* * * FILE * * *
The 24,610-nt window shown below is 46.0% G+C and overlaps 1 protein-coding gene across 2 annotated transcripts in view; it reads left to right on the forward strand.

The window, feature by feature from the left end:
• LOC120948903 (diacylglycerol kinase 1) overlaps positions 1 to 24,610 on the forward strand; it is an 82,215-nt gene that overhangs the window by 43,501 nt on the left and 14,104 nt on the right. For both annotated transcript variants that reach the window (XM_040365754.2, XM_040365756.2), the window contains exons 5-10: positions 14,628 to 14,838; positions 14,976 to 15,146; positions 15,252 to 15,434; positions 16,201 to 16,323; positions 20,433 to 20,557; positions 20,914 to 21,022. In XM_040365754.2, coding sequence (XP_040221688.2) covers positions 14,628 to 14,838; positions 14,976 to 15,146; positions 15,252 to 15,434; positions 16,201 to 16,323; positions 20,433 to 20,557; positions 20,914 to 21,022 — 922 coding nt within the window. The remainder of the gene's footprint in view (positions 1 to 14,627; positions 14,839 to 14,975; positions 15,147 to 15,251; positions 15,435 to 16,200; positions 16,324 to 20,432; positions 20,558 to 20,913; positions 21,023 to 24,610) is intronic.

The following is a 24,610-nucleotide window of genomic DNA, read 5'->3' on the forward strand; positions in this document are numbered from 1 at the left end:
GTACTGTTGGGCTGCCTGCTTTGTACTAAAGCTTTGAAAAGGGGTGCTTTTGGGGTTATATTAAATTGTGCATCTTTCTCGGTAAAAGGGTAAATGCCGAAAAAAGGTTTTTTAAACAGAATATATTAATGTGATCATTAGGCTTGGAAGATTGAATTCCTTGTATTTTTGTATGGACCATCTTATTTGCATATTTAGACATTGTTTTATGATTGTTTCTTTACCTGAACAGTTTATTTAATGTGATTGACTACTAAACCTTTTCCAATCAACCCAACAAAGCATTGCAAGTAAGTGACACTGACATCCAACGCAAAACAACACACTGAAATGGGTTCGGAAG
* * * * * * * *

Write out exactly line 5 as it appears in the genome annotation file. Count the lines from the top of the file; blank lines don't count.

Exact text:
GTACTGTTGGGCTGCCTGCTTTGTACTAAAGCTTTGAAAAGGGGTGCTTTTGGGGTTATATTAAATTGTGCATCTTTCTCGGTAAAAGGGTAAATGCCGAAAAAAGGTTTTTTAAACAGAATATATTAATGTGATCATTAGGCTTGGAAGATTGAATTCCTTGTATTTTTGTATGGACCATCTTATTTGCATATTTAGACATTGTTTTATGATTGTTTCTTTACCTGAACAGTTTATTTAATGTGATTGACTACTAAACCTTTTCCAATCAACCCAACAAAGCATTGCAAGTAAGTGACACTGACATCCAACGCAAAACAACACACTGAAATGGGTTCGGAAG